Pioneer’s SGX-CA600 is ready for its close-up
Though not as well-known as other brands, Pioneer Electronics has had a cycling division since 2013 when they launched their Shimano 7900-series-based power meter and SGX-CA900 computer. The CA900 was shortly followed by the SGX-CA500. Since Pioneer’s impressive technology and level of data offered was only able to be captured by using their head unit, many potential customers were locked out of the equation—until now.
Pioneer’s new SGX-CA600 not only looks to address issues that Pioneer power meter users had with the old unit but are now an option for a wider audience. A completely new interface and user experience are now matched to a modern design that cyclists of all levels can appreciate.
The 92-gram CA600 computer has a 2.2-inch color display with a 5 x 8.8 x 1.6cm outside dimension. The screen is navigated using the three large buttons across the lower front of the unit, as well as the three side buttons. The CA600 is liquid- and dust-proof with an IP66/IP68 rating. It uses a quarter-turn mount system, which makes for easy mounting to the supplied handlebar mount, as well as easy adaptation to the vast number of aftermarket mounts.
For connections, the CA600 uses a micro-USB port to charge, as well as a hard-line connection to a computer. The cycling computer also has GPS, Wi-Fi, Bluetooth and ANT+. The rechargeable lithium-Ion battery has an average lifespan of around 10 1/2 hours with all features on and could probably be extended a few more if some of the settings were optimized correctly. From a completely flat state, the battery takes about five hours to charge.
Thanks to the addition of Bluetooth and the new Pioneer Control app, the CA600 can now connect to mobile devices. This makes setup and customization much quicker. The computer can also be set up straight through the head unit, but some of the advanced connections still require the app.
While a lot has changed from the older units, one of the biggest additions is courses and the use of OpenStreetMap. This allows you to upload turn-by-turn Fit or TCX course files and Ridewithgps, Strava and Easyroute are all compatible, along with many others (Strava routes currently do not offer turn-by-turn navigation). Another neat feature is the ability to simulate a course while using a smart trainer. This means that while training indoors you can simulate your favorite route or maybe an upcoming race without the need for any additional software or hardware.
Pioneer is still very training-oriented and maintains their training menu. This allows users to run timed intervals and other training tests to help optimize fitness and progress. The main menu also has a calibrate menu that is used exclusively for their power meters that are set to pedal monitoring and calibrate their advanced Tan and Rad strain gauges in the power meter, as well as check battery levels.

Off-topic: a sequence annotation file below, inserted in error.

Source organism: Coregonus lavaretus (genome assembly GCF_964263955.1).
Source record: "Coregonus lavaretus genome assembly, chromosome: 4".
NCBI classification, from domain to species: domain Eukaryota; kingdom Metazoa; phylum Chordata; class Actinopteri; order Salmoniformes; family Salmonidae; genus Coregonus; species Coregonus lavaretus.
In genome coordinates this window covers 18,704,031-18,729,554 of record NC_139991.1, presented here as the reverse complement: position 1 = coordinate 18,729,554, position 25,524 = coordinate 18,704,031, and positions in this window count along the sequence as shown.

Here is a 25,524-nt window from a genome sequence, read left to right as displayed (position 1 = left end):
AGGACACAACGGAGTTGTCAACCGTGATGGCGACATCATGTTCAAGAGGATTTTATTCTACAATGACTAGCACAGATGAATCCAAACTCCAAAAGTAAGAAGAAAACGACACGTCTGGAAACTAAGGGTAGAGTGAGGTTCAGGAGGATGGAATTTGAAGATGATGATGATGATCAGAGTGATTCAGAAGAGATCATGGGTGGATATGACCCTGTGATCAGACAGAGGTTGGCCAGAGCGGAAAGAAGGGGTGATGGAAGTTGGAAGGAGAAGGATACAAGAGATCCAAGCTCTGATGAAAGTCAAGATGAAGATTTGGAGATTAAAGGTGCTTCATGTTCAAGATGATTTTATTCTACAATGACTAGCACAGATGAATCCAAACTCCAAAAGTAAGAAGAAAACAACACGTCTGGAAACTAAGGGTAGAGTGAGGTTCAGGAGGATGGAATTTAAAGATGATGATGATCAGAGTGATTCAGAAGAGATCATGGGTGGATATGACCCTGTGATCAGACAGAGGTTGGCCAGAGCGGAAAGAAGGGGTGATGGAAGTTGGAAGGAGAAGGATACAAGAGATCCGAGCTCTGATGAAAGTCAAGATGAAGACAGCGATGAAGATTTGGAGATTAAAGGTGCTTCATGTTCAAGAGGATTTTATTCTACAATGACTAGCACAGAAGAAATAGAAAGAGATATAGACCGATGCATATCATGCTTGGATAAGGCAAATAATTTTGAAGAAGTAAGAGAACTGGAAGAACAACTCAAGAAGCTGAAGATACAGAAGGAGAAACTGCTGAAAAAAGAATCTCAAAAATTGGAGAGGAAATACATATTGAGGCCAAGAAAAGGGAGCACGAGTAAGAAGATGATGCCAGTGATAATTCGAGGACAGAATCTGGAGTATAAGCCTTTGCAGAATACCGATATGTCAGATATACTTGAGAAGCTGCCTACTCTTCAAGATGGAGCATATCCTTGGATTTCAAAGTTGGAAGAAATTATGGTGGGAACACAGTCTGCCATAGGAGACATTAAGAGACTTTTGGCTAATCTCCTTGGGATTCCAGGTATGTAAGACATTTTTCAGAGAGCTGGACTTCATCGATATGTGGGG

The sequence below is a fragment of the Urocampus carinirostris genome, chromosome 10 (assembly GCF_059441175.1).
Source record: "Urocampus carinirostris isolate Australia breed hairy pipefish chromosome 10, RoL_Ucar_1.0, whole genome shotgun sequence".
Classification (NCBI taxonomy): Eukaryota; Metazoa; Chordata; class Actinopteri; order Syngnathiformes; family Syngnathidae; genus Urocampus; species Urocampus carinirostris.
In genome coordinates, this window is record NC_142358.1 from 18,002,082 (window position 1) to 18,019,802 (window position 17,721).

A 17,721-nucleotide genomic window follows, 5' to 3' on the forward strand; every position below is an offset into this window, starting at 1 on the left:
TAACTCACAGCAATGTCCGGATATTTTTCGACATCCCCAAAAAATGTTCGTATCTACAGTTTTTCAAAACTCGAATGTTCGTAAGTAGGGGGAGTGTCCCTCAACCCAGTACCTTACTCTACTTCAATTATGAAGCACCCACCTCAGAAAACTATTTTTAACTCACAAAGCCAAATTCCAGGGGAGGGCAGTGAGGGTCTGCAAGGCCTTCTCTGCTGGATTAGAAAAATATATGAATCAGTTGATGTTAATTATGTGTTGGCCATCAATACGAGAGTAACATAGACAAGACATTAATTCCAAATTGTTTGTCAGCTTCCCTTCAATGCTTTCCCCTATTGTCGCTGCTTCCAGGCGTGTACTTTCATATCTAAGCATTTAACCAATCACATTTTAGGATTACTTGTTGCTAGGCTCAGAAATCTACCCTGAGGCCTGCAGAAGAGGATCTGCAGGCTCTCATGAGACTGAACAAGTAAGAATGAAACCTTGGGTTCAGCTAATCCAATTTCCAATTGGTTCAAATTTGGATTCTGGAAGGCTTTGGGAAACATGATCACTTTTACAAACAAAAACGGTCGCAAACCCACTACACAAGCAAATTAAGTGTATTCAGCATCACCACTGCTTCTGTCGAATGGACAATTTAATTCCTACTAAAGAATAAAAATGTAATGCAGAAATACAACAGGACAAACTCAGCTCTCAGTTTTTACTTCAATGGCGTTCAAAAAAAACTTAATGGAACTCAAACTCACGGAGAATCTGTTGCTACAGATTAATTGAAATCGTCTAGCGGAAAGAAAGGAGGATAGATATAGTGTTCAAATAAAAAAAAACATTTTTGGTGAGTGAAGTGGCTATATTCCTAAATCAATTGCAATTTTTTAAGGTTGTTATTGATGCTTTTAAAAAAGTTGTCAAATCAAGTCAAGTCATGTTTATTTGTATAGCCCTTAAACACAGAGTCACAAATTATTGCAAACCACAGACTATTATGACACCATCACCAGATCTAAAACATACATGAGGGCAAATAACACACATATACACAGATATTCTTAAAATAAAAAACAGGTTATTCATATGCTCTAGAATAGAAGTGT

For setup, we tried both the app-based version on our mobile phone, as well as doing it all on the unit itself. The app-based method was very easy to use and walked us through the entire process. This method was also convenient, because we were able to set up our computer to communicate with Strava, Ridewithgps, Cyclo-Sphere (Pioneer’s pedal monitoring software used to analyze their advanced vector data) and our Wi-Fi.
Pioneer offers 10 default screens that can be customized to your preference. They have over 100 suggested layouts to make the process even quicker. The app also makes easy work of connecting other sensors, like heart rate monitors, cadence sensors, speed sensor and power meters of all brands. As long as it’s ANT+ or Bluetooth compatible, the CA600 can connect.
One thing that is still a bit old school is the use of bikes to define the sensor you want to connect to. This means if you own more than one bike, you need to set them up separately. It also means that you will have to sync your heart rate monitor to each bike. You can have up to six bikes with an auto-select feature, and for most people that is more than enough. We had initially set up one bike, then a few days later another, but not added our heart rate monitor to the second bike profile. Before our ride on the second bike, we spent a few minutes digging through the on-screen menu trying to figure out why our data field was empty.
If you use a power meter, the CA600 offers all the data fields you could want, and if you use a Pioneer power meter with pedal monitoring, you get a whole lot more.